Tabletalk Subscription
You have {{ remainingArticles }} free {{ counterWords }} remaining.You've accessed all your free articles.
Unlock the Archives for Free

Request your free, three-month trial to Tabletalk magazine. You’ll receive the print issue monthly and gain immediate digital access to decades of archives. This trial is risk-free. No credit card required.

Try Tabletalk Now

Already receive Tabletalk magazine every month?

Verify your email address to gain unlimited access.

{{ error }}Need help?

Genesis 50:15–21

“As for you, you meant evil against me, but God meant it for good, to bring it about that many people should be kept alive, as they are today.” (v. 20).

Just as when he wrote Ephesians, Colossians, and Philemon, Paul was in prison when he authored Philippians (Phil. 1:7). And although he had certain freedoms while in Roman custody (Acts 28:17–31), the apostle’s time behind bars was still a period in which he experienced suffering for the sake of the gospel. Today, believers around the world still face harassment, discrimination, and even imprisonment and martyrdom for their witness to Christ. We all suffer sickness, pain, death, and other difficulties unrelated to our Christian profession as well. Scripture helps us understand and deal with every kind of suffering, and Dr. R.C. Sproul’s teaching series Surprised by Suffering will assist us in learning to respond to our trials.

The Bible addresses a multitude of metaphysical realities, such as the nature and attributes of God, the reality of angels and demons, and more. Since we have yet to experience the metaphysical realm in its fullness, we are often forced to use abstract terms to describe the invisible world. Suffering, however, forces us to dwell more on the concrete realities of physical existence. In the midst of tragedies, we often ask, “Why God — why have You allowed this pain into my life?”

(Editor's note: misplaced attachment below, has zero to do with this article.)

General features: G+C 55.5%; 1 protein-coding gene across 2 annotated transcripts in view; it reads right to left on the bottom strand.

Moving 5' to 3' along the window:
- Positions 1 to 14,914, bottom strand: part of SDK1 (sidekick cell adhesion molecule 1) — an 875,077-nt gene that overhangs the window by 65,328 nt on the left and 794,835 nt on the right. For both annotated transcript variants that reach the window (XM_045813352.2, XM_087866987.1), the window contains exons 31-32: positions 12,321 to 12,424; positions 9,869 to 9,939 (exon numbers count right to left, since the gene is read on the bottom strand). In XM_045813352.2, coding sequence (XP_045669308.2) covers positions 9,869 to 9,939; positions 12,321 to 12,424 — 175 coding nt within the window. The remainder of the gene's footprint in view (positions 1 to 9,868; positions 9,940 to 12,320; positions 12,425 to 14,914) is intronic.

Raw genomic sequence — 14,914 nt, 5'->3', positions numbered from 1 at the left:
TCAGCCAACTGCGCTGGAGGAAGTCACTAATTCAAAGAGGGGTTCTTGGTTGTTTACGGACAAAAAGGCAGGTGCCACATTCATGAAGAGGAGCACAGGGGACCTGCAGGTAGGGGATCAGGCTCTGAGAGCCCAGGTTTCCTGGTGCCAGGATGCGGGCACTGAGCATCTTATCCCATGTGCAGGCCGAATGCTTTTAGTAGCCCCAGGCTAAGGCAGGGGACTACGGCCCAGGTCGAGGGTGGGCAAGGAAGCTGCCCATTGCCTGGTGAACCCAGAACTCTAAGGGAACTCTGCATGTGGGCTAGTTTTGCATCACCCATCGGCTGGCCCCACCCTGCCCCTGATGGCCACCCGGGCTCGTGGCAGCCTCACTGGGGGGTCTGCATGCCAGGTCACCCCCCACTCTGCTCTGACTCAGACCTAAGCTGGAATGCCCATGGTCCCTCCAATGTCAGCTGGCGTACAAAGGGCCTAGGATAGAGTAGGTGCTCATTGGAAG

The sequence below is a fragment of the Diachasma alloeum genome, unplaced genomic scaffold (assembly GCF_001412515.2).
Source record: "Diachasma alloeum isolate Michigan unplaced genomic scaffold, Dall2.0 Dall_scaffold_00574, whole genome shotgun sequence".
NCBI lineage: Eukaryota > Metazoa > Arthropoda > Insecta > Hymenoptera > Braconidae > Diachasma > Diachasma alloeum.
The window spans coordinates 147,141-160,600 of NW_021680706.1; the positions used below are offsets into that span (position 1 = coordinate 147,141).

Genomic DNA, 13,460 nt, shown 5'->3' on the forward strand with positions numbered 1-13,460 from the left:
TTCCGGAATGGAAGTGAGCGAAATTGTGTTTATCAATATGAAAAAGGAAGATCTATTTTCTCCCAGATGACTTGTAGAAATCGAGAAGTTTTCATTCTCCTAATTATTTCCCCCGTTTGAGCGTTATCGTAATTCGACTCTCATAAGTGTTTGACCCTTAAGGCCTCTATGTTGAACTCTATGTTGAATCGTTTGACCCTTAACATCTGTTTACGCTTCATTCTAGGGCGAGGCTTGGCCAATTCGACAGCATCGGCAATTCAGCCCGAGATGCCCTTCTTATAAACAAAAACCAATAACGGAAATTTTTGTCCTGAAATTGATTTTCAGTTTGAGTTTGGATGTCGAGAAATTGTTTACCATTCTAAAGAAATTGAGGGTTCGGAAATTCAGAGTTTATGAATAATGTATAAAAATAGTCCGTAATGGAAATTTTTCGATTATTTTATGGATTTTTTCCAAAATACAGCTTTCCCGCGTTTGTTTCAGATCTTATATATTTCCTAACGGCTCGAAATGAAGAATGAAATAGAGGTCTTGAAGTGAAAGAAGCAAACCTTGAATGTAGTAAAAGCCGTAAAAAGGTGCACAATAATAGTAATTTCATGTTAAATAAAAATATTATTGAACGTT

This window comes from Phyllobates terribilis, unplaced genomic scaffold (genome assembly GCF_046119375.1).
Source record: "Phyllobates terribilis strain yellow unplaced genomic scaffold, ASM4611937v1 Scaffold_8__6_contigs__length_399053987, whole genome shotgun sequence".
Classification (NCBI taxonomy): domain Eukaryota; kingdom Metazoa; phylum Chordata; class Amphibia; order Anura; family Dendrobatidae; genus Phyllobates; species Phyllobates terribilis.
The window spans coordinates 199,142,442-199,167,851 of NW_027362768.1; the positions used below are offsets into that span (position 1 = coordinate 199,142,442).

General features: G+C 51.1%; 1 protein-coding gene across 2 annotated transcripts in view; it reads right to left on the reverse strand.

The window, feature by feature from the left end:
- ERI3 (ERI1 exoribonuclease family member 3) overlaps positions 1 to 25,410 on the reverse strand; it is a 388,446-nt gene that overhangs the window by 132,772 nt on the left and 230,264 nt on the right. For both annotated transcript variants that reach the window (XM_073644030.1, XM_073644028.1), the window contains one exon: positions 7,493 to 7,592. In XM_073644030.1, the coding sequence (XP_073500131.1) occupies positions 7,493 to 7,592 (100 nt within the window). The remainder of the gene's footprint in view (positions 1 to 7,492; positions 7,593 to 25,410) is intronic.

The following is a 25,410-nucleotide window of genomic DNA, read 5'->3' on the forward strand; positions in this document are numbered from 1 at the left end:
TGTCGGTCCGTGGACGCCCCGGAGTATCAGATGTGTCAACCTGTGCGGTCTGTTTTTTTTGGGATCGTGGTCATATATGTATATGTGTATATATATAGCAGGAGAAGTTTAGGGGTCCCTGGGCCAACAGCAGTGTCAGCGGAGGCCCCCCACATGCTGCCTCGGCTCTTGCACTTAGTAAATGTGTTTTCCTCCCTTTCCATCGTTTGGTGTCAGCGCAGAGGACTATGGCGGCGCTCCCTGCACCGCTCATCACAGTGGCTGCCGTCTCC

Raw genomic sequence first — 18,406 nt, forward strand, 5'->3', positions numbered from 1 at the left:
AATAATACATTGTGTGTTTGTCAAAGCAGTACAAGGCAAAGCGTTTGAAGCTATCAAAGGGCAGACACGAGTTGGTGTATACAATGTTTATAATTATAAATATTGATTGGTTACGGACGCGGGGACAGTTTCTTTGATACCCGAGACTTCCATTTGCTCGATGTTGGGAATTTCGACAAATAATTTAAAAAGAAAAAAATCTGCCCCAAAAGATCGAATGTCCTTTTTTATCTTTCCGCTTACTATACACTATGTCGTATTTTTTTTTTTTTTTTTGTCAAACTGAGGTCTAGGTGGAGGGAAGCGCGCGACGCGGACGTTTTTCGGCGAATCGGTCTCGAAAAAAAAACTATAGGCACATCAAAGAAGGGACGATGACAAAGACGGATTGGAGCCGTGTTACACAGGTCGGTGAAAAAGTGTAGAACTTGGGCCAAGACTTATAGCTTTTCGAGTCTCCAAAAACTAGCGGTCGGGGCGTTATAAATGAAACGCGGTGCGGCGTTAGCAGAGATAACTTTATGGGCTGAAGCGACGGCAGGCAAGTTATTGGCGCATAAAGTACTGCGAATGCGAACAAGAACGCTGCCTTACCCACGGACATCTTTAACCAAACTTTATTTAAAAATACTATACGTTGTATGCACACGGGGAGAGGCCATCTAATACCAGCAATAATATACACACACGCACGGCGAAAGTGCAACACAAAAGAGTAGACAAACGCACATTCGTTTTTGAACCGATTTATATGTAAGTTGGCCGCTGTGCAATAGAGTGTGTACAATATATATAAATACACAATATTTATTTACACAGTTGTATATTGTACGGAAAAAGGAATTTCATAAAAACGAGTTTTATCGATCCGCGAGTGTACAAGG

Some people answer this question with an assertion that the Lord has nothing at all to do with our suffering. This response is utterly fallacious. After all, our Creator is omnipotent and He has the power to end our suffering even if He does not always stand in its way (Job 42:2). Moreover, God’s Word tells us that our Lord has ordained whatsoever comes to pass (Eph. 1:11); thus, His hand is in all our suffering, though He is completely incapable of doing evil Himself (James 1:13–15).

Other radical thinkers teach that God has an incomplete knowledge of the future, which means there are some evils that He cannot foresee and that cannot serve any purpose. Yet the teaching of today’s passage and many other portions of Scripture makes this position untenable. Because God knows all — past, present, and future — and providentially controls all that happens, there is no meaningless suffering. The reasons for our pain may often remain mysterious, but there is no doubt that the Lord works for our good and His glory in all our difficulties and pain (Rom. 8:18, 28). He is never surprised by our suffering.

Coram Deo Living before the face of God

At the outset of our look at suffering, we must realize that Scripture does not give us all the reasons for our pain in this life. In fact, we may never understand why we suffer the way we do on many occasions before we die. We can be confident, however, that the Lord is always working for our good and His glory. In the end, our pain will contribute to a future more glorious than if we never suffered at all.

For Further Study
  • Psalm 139:16
  • Proverbs 16:33
  • Isaiah 55:10–11
  • 1 Peter 4:12

The Gospel & Journaling

Our Divine Vocation

Keep Reading Dealing With Death and Disease

From the October 2011 Issue
Oct 2011 Issue